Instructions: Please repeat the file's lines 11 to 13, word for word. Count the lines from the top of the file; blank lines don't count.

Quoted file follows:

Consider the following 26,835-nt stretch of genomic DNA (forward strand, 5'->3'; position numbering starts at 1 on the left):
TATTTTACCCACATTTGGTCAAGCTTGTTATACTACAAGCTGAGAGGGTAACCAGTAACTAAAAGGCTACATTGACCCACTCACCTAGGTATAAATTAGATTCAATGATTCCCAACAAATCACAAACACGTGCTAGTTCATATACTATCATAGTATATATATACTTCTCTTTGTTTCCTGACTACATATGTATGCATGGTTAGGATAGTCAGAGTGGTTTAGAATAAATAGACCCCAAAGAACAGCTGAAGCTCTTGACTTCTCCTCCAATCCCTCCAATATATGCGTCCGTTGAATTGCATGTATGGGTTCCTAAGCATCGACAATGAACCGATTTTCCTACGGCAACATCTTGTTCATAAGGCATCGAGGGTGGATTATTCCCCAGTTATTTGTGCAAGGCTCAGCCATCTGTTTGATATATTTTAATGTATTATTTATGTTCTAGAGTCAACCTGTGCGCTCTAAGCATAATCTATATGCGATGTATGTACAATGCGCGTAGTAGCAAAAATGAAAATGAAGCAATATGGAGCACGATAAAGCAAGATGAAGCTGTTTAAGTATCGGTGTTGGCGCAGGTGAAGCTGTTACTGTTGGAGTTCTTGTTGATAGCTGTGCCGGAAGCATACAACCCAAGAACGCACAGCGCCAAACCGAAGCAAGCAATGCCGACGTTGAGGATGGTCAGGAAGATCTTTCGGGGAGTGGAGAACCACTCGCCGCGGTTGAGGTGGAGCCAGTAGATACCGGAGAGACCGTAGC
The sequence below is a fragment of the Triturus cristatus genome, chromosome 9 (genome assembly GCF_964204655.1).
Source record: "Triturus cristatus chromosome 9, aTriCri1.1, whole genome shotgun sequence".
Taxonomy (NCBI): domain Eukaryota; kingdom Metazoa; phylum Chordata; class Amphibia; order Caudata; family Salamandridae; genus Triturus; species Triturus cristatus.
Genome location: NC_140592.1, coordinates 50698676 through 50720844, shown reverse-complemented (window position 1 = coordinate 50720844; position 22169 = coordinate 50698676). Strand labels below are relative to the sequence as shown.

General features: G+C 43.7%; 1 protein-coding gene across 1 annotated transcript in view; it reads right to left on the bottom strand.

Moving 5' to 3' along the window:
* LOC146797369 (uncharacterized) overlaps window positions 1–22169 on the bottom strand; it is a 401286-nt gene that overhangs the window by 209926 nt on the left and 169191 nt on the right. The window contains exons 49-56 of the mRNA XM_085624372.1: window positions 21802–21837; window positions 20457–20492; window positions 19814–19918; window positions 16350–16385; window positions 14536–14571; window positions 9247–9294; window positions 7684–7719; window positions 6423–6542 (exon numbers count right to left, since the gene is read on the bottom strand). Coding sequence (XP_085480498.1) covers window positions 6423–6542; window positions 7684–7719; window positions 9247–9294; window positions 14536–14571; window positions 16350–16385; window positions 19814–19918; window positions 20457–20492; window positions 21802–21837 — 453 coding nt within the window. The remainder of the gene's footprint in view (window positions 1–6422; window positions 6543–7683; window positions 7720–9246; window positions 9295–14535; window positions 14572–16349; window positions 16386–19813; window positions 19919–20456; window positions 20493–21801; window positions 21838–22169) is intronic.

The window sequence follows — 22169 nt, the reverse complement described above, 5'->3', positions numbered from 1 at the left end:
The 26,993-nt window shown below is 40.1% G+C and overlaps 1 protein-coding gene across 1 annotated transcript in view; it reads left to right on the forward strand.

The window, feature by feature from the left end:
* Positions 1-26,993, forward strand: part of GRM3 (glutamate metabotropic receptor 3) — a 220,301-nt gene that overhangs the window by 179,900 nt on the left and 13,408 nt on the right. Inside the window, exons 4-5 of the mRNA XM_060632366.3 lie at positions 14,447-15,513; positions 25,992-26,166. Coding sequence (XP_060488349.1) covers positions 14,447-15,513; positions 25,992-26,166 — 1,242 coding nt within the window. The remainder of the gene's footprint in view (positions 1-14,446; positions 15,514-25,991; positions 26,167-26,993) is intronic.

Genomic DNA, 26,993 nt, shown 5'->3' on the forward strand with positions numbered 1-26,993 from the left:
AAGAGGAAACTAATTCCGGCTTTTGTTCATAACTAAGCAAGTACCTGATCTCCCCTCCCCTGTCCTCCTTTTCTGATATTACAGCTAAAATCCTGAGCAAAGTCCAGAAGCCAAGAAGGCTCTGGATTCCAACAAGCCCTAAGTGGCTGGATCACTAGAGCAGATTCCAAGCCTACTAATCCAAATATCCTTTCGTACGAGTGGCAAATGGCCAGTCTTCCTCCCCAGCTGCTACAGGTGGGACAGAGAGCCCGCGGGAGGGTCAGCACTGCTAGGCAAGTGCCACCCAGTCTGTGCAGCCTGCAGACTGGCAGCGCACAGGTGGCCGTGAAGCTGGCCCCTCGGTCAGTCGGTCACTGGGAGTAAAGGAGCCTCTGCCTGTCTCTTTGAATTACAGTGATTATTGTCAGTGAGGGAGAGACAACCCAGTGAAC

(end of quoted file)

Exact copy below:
The 26,993-nt window shown below is 40.1% G+C and overlaps 1 protein-coding gene across 1 annotated transcript in view; it reads left to right on the forward strand.

The window, feature by feature from the left end:
* Positions 1-26,993, forward strand: part of GRM3 (glutamate metabotropic receptor 3) — a 220,301-nt gene that overhangs the window by 179,900 nt on the left and 13,408 nt on the right. Inside the window, exons 4-5 of the mRNA XM_060632366.3 lie at positions 14,447-15,513; positions 25,992-26,166. Coding sequence (XP_060488349.1) covers positions 14,447-15,513; positions 25,992-26,166 — 1,242 coding nt within the window. The remainder of the gene's footprint in view (positions 1-14,446; positions 15,514-25,991; positions 26,167-26,993) is intronic.